Posted at 28 November 2019

How the odor of pet food influences pet owners’ emotions:
A cross cultural study


Feeding time is one of the most important bonding moments between pet owners and their pet. During meal time, the pet owner evaluates the visual aspect, the texture and the odor of the pet food product. The objective of this pioneer study was to investigate the link between pet food odor and pet owners’ emotional response through cross-cultural research.


A comprehensive approach was used to evaluate the perception of the odors of kibbles by pet owners from 3 regions: France (Brittany), USA (Kansas), and La Réunion Island. Flavored kibbles were manufactured using variations of chicken flavors applied at different dosages in kibble coating. In total, 289 dog owners and 294 cat owners evaluated the odor of the kibbles in a central location test format. The questionnaire included overall odor liking, as well as emotional measurements using EsSence25 (Nestrud, Meiselman, King, Lesher, & Cardello, 2016). A descriptive sensory evaluation was conducted with an expert panel using Petscript™, a universal sensory language specifically designed to describe the odor of pet food (Delime, Schaefer, Tiitinen, Champion, & De Ratuld, 2017).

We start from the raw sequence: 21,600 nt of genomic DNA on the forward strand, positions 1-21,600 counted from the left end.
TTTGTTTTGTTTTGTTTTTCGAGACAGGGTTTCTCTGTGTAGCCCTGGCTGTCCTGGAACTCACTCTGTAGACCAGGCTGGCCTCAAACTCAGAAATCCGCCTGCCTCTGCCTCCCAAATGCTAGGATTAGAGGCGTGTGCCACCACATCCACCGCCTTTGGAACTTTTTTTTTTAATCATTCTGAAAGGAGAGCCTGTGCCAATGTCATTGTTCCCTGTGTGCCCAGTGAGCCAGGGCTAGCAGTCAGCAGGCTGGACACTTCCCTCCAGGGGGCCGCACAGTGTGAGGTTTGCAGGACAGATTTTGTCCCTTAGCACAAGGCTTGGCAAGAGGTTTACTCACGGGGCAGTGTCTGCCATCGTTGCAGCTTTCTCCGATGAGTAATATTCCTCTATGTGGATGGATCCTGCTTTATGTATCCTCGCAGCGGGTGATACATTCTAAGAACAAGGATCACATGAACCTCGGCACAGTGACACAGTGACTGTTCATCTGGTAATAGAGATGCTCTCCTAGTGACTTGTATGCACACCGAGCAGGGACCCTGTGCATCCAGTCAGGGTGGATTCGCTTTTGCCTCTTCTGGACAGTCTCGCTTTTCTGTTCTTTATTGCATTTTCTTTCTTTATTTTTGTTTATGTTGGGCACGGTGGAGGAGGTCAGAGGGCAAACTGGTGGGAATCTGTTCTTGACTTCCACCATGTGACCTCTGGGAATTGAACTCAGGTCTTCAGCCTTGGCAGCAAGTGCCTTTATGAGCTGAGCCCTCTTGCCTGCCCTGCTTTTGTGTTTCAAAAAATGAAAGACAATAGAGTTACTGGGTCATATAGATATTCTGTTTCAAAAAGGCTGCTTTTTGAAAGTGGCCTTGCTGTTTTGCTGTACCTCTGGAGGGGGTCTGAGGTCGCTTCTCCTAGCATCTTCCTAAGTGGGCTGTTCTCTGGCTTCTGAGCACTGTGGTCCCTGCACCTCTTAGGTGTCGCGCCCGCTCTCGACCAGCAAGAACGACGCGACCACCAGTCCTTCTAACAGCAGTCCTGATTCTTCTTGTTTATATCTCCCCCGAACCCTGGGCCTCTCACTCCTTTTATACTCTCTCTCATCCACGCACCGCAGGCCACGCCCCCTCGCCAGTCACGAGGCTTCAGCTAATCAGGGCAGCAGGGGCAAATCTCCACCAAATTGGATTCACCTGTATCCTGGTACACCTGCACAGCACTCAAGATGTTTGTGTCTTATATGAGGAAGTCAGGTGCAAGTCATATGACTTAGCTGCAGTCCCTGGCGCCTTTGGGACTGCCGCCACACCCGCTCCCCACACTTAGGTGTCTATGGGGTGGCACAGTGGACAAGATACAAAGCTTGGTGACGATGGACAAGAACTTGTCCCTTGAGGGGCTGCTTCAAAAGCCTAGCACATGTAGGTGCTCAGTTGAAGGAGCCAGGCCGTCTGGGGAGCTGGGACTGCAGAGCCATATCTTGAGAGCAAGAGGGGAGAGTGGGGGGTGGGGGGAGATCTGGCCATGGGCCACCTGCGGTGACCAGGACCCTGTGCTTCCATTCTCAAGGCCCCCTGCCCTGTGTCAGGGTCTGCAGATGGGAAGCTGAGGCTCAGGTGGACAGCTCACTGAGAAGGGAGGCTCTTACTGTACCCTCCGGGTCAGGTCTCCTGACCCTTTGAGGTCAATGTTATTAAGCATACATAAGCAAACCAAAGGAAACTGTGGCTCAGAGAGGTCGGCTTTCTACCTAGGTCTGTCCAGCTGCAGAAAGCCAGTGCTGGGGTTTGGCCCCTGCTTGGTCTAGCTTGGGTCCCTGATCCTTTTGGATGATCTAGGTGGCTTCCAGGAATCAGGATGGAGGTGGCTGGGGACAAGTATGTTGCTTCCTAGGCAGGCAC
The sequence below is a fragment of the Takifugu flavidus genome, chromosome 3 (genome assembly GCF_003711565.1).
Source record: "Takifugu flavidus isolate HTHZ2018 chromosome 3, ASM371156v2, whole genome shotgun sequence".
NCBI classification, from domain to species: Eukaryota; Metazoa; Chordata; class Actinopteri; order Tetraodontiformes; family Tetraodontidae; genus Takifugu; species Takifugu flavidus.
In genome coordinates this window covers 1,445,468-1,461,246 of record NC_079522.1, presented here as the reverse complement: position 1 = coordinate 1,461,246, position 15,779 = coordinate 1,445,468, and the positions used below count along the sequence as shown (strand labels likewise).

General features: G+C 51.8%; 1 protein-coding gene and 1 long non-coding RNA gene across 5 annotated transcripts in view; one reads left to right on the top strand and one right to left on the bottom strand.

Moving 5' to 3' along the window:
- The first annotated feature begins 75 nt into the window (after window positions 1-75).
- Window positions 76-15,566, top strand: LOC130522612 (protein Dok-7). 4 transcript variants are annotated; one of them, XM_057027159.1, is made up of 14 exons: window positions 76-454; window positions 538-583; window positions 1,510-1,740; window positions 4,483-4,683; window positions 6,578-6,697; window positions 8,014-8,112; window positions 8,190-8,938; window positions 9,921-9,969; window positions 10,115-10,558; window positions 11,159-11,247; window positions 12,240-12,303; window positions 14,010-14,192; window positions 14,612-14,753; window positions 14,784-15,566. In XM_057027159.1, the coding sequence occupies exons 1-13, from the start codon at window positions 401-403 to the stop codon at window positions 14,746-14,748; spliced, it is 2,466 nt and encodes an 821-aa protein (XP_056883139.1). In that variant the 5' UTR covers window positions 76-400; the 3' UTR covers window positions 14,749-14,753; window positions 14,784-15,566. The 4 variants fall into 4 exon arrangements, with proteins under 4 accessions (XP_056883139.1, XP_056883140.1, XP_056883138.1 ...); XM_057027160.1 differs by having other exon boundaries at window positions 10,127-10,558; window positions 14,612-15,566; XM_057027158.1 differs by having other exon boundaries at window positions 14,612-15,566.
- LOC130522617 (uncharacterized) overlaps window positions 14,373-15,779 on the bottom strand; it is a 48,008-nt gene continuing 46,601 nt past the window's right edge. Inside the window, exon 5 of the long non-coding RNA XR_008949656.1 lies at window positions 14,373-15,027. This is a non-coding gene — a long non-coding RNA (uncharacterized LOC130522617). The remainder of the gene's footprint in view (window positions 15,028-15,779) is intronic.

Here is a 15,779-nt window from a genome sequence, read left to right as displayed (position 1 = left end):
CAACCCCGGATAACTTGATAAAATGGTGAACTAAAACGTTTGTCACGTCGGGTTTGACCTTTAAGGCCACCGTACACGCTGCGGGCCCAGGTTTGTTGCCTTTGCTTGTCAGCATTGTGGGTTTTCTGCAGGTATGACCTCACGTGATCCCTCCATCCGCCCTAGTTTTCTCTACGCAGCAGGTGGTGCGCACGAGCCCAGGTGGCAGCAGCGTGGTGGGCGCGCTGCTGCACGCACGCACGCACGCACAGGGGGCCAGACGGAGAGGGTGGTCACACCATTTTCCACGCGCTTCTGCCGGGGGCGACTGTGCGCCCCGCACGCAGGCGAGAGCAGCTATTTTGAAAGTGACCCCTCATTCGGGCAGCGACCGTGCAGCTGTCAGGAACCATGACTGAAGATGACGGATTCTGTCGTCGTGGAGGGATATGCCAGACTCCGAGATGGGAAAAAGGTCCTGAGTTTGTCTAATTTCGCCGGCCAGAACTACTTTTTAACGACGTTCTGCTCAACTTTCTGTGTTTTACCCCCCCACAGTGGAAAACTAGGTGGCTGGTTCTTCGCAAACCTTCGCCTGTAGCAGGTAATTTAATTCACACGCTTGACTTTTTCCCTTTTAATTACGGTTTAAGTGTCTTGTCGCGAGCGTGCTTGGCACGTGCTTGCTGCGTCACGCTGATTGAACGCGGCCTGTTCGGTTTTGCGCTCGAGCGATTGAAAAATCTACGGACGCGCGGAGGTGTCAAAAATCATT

Results showed that olfactory profile and overall odor intensity could be modified by modulating flavor type and dosage. The emotions triggered by the odor of kibbles could discriminate products beyond liking. The odors ‘spicy’, ‘aromatic herbs like’, ‘yeast – bouillon like’, and ‘roasted chicken like’ were mostly associated with emotions related to activation, whereas ‘fatty – rancid’, ‘viscera like’ and ‘cereal like’ were mostly associated with emotions related to de-activation. Region had a significant effect on odor liking and emotional experience. In particular, American pet owners rated odor liking lower compared to France and La Reunion, and used more emotions related to displeasure to discriminate products.


This study demonstrated that pet food odor impacts pet owners’ emotions, and that culture could modify pet owners’ perception of pet food odor. Results could bring new insights to pet food manufacturers wishing to establish a strong positive brand image through the odor of their product by making pet meal time a unique experience.


Food Quality and Preferences - August 2019

Authors: Perrine Delime 1, Kadri Koppel 2, Pascal Pachot 1, Aurelie De Ratuld 1

1 Diana Pet Food, ZA du Gohélis, 56250 Elven, France

2 The Center for Sensory Analysis and Consumer Behavior, Department of Food, Nutrition, Dietetics, and Health, Kansas State University, 1310 Research Park Drive, 66502 Manhattan, KS, USA A"


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